Implementation brought a few glitches and a greater team-based approach for coding and development would have helped.

“The next big steps with SAS will be to assist with real time, trigger-based marketing and offer increased advancements in analytics for our programme partners. SAS will also be used for our customer contact strategy,” Morder says.

Wairarapa District Health Board

Performance and analysis manager John Kirkup says the DHB uses Microsoft SQL server 2008 and Microsoft Sharepoint performance Point server for its BI, in place of a collection of Access databases and Excel spreadsheets.

The fragmented legacy reporting system made information management untenable for Ministry Of Health standards and a robust, cohesive and adaptable system was required.

“It was an end-to-end Microsoft ecosystem that allowed the team at Wairarapa DHB to begin transforming the reporting system, into one that allowed managers to access all the data they required from a single portal,” he says.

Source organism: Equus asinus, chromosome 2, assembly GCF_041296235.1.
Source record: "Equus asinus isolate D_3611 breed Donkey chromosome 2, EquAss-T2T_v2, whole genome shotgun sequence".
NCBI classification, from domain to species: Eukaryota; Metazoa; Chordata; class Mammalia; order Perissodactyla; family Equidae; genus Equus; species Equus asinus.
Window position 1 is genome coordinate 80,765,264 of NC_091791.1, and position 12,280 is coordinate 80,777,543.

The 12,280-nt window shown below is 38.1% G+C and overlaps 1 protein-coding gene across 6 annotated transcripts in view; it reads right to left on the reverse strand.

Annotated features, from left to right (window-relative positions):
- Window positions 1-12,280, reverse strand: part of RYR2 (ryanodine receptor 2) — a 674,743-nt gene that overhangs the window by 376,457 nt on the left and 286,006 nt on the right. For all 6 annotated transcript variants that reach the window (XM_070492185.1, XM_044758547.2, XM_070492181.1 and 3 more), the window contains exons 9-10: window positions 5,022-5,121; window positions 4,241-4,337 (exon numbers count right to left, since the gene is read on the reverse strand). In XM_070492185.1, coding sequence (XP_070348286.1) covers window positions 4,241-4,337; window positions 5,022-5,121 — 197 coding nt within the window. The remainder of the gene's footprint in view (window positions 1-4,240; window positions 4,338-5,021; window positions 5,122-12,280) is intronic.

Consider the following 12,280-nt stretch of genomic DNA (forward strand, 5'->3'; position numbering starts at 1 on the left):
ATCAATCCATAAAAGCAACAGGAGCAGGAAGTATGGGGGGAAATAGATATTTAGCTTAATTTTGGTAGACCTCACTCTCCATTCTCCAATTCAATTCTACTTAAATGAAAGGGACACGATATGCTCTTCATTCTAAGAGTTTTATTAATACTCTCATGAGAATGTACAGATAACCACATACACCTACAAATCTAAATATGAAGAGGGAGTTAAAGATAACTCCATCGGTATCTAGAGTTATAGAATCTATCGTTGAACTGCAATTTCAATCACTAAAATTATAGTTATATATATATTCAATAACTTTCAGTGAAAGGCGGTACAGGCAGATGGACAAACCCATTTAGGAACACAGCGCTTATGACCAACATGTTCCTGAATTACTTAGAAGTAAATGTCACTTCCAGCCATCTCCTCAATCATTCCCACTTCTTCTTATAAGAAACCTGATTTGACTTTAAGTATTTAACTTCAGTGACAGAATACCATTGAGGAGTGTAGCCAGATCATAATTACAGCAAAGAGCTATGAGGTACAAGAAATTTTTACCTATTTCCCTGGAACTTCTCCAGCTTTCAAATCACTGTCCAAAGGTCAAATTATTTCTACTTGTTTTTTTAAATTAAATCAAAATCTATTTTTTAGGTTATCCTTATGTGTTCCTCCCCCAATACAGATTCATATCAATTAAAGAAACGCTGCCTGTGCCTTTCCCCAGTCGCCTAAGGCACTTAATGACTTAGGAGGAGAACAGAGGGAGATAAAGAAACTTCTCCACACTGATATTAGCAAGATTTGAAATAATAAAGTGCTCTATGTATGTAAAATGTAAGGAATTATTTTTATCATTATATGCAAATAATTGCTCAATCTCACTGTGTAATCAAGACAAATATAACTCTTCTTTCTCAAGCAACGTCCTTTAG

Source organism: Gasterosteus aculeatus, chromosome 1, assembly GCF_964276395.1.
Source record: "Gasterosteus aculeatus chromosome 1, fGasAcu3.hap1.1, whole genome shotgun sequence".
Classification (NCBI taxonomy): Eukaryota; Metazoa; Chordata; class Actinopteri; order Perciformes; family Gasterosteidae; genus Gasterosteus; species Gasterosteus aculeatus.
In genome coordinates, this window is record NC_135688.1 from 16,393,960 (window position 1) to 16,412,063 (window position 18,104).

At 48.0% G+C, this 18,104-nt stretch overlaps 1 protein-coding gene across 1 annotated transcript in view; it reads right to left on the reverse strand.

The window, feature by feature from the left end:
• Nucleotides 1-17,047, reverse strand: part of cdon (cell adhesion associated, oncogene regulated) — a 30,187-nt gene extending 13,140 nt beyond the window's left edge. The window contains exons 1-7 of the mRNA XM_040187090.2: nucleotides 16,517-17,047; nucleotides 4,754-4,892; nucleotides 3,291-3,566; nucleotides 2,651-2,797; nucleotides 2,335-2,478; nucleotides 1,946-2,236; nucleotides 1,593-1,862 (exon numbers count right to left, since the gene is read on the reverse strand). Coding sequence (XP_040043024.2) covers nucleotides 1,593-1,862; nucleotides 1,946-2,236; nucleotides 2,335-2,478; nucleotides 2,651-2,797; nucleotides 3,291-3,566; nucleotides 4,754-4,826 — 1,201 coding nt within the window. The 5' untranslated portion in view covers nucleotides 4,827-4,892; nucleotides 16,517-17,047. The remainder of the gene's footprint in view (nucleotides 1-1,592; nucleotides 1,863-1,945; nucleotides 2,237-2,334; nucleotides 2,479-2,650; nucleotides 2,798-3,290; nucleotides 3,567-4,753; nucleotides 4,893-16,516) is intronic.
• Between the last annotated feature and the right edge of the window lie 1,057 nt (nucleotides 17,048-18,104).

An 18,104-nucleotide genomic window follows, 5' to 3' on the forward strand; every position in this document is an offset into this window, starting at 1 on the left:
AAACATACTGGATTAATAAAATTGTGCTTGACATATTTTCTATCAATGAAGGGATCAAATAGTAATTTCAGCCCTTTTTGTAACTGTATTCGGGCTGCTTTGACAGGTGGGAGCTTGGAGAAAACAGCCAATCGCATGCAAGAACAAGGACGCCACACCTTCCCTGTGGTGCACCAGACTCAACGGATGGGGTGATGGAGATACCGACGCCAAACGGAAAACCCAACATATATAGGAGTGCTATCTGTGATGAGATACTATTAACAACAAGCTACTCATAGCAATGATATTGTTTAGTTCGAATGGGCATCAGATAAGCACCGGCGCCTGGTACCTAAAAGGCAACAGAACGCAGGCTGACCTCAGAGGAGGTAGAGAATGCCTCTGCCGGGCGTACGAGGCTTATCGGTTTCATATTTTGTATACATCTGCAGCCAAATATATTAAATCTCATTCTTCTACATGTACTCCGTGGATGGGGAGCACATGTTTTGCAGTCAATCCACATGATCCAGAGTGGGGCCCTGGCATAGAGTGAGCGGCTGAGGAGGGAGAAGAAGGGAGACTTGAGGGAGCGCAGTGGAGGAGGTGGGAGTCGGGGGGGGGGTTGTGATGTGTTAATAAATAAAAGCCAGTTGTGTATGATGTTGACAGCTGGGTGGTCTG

Unlike others, the system is not stand-alone, but rather a tightly integrated, custom-built reporting and performance management solution.

Kirkup says the DHB’s Project Fingertips allows one-stop-shop information access, rather than staff looking all over the place. Such time-savings also lead to cost savings, as well as better patient care.

The BI project began late 2008 with work completed by December 2009. The DHB will now bring human resource information into the data warehouse, going live this month.

Westpac NZ

The bank replaced a variety of reporting tools and methods with Microstrategy as a key reporting delivery component of its business architecture, which includes analytical tools, ETL and data warehouse technologies.

Westpac NZ head of portfolio analysis Cameron Howell, says Microstrategy capabilities, particularly dashboarding, allows the bank to source relevant, accurate and timely information for better decision making.

Howell says the Microstrategy deployment has been a victim of its own success, suffering performance issues as the number of users increased. The recent move to a 64-bit environment is expected to deliver significant performance improvements.

Looking back, Howell says the bank should have been more confident with its business investment, allowing for more aggressive infrastructure development.

Now it plans to sweat the asset. “We intend to use it to provide regular, repeatable reporting to as many users across the organisation as we can, for as many management reporting purposes as we can,” he says.